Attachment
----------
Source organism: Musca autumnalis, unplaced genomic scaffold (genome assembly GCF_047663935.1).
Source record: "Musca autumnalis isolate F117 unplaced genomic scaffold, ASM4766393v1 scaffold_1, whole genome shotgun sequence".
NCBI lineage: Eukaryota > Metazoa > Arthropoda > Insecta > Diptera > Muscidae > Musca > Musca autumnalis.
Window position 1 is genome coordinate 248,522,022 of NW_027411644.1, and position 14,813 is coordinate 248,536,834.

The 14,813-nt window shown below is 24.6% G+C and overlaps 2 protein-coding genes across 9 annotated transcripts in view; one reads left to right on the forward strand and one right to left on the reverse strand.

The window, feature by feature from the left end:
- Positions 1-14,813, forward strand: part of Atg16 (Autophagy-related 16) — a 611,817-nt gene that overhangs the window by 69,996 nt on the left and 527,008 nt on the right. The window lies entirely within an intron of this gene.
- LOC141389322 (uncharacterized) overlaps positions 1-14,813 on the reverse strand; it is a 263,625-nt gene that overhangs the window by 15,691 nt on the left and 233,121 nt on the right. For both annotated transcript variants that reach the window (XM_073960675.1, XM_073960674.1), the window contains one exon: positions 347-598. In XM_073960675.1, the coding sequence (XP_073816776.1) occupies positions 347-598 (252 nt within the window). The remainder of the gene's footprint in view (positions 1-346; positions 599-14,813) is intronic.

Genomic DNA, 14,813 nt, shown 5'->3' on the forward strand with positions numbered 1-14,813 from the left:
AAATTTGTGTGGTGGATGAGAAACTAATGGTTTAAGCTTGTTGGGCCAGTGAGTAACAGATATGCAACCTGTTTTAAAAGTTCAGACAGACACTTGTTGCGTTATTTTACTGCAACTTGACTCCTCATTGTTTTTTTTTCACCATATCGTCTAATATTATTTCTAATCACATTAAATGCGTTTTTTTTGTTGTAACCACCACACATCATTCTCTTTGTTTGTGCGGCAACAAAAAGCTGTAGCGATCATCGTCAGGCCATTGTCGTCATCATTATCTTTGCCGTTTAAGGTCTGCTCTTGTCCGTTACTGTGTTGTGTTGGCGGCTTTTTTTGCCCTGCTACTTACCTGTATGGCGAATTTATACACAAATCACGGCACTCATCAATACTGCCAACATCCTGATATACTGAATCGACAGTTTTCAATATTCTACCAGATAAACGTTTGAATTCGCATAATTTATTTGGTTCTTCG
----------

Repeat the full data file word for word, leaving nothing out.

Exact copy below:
Source organism: Musca autumnalis, unplaced genomic scaffold (genome assembly GCF_047663935.1).
Source record: "Musca autumnalis isolate F117 unplaced genomic scaffold, ASM4766393v1 scaffold_1, whole genome shotgun sequence".
NCBI lineage: Eukaryota > Metazoa > Arthropoda > Insecta > Diptera > Muscidae > Musca > Musca autumnalis.
Window position 1 is genome coordinate 248,522,022 of NW_027411644.1, and position 14,813 is coordinate 248,536,834.

The 14,813-nt window shown below is 24.6% G+C and overlaps 2 protein-coding genes across 9 annotated transcripts in view; one reads left to right on the forward strand and one right to left on the reverse strand.

The window, feature by feature from the left end:
- Positions 1-14,813, forward strand: part of Atg16 (Autophagy-related 16) — a 611,817-nt gene that overhangs the window by 69,996 nt on the left and 527,008 nt on the right. The window lies entirely within an intron of this gene.
- LOC141389322 (uncharacterized) overlaps positions 1-14,813 on the reverse strand; it is a 263,625-nt gene that overhangs the window by 15,691 nt on the left and 233,121 nt on the right. For both annotated transcript variants that reach the window (XM_073960675.1, XM_073960674.1), the window contains one exon: positions 347-598. In XM_073960675.1, the coding sequence (XP_073816776.1) occupies positions 347-598 (252 nt within the window). The remainder of the gene's footprint in view (positions 1-346; positions 599-14,813) is intronic.

Genomic DNA, 14,813 nt, shown 5'->3' on the forward strand with positions numbered 1-14,813 from the left:
AAATTTGTGTGGTGGATGAGAAACTAATGGTTTAAGCTTGTTGGGCCAGTGAGTAACAGATATGCAACCTGTTTTAAAAGTTCAGACAGACACTTGTTGCGTTATTTTACTGCAACTTGACTCCTCATTGTTTTTTTTTCACCATATCGTCTAATATTATTTCTAATCACATTAAATGCGTTTTTTTTGTTGTAACCACCACACATCATTCTCTTTGTTTGTGCGGCAACAAAAAGCTGTAGCGATCATCGTCAGGCCATTGTCGTCATCATTATCTTTGCCGTTTAAGGTCTGCTCTTGTCCGTTACTGTGTTGTGTTGGCGGCTTTTTTTGCCCTGCTACTTACCTGTATGGCGAATTTATACACAAATCACGGCACTCATCAATACTGCCAACATCCTGATATACTGAATCGACAGTTTTCAATATTCTACCAGATAAACGTTTGAATTCGCATAATTTATTTGGTTCTTCG